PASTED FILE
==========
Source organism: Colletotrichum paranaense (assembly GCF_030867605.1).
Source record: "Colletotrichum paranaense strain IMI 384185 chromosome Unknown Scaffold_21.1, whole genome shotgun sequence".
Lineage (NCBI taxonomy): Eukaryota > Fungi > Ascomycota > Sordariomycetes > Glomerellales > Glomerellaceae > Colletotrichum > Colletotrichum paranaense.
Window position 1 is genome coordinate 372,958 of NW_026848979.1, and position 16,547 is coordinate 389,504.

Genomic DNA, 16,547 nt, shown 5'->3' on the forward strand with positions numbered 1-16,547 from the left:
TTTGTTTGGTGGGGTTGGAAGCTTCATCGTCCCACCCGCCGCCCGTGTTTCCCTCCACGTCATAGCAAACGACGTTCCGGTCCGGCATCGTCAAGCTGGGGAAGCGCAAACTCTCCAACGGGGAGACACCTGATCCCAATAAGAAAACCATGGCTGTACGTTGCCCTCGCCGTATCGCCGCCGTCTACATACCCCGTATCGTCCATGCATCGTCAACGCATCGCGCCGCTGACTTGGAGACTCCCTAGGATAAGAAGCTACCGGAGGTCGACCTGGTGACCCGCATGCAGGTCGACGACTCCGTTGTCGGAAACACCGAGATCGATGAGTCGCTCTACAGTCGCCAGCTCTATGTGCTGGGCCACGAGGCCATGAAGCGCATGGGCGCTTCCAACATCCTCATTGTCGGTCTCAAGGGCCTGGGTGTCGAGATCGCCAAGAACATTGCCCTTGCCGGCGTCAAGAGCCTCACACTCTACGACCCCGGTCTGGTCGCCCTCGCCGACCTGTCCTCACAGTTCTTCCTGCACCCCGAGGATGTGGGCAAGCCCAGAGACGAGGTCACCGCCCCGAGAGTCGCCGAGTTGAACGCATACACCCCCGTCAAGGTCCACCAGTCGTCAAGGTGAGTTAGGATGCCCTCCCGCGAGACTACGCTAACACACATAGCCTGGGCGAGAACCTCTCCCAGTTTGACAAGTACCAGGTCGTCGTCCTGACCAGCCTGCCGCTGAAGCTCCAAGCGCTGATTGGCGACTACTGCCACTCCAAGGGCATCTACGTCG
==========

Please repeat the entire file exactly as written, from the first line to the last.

Source organism: Colletotrichum paranaense (assembly GCF_030867605.1).
Source record: "Colletotrichum paranaense strain IMI 384185 chromosome Unknown Scaffold_21.1, whole genome shotgun sequence".
Lineage (NCBI taxonomy): Eukaryota > Fungi > Ascomycota > Sordariomycetes > Glomerellales > Glomerellaceae > Colletotrichum > Colletotrichum paranaense.
Window position 1 is genome coordinate 372,958 of NW_026848979.1, and position 16,547 is coordinate 389,504.

Genomic DNA, 16,547 nt, shown 5'->3' on the forward strand with positions numbered 1-16,547 from the left:
TTTGTTTGGTGGGGTTGGAAGCTTCATCGTCCCACCCGCCGCCCGTGTTTCCCTCCACGTCATAGCAAACGACGTTCCGGTCCGGCATCGTCAAGCTGGGGAAGCGCAAACTCTCCAACGGGGAGACACCTGATCCCAATAAGAAAACCATGGCTGTACGTTGCCCTCGCCGTATCGCCGCCGTCTACATACCCCGTATCGTCCATGCATCGTCAACGCATCGCGCCGCTGACTTGGAGACTCCCTAGGATAAGAAGCTACCGGAGGTCGACCTGGTGACCCGCATGCAGGTCGACGACTCCGTTGTCGGAAACACCGAGATCGATGAGTCGCTCTACAGTCGCCAGCTCTATGTGCTGGGCCACGAGGCCATGAAGCGCATGGGCGCTTCCAACATCCTCATTGTCGGTCTCAAGGGCCTGGGTGTCGAGATCGCCAAGAACATTGCCCTTGCCGGCGTCAAGAGCCTCACACTCTACGACCCCGGTCTGGTCGCCCTCGCCGACCTGTCCTCACAGTTCTTCCTGCACCCCGAGGATGTGGGCAAGCCCAGAGACGAGGTCACCGCCCCGAGAGTCGCCGAGTTGAACGCATACACCCCCGTCAAGGTCCACCAGTCGTCAAGGTGAGTTAGGATGCCCTCCCGCGAGACTACGCTAACACACATAGCCTGGGCGAGAACCTCTCCCAGTTTGACAAGTACCAGGTCGTCGTCCTGACCAGCCTGCCGCTGAAGCTCCAAGCGCTGATTGGCGACTACTGCCACTCCAAGGGCATCTACGTCG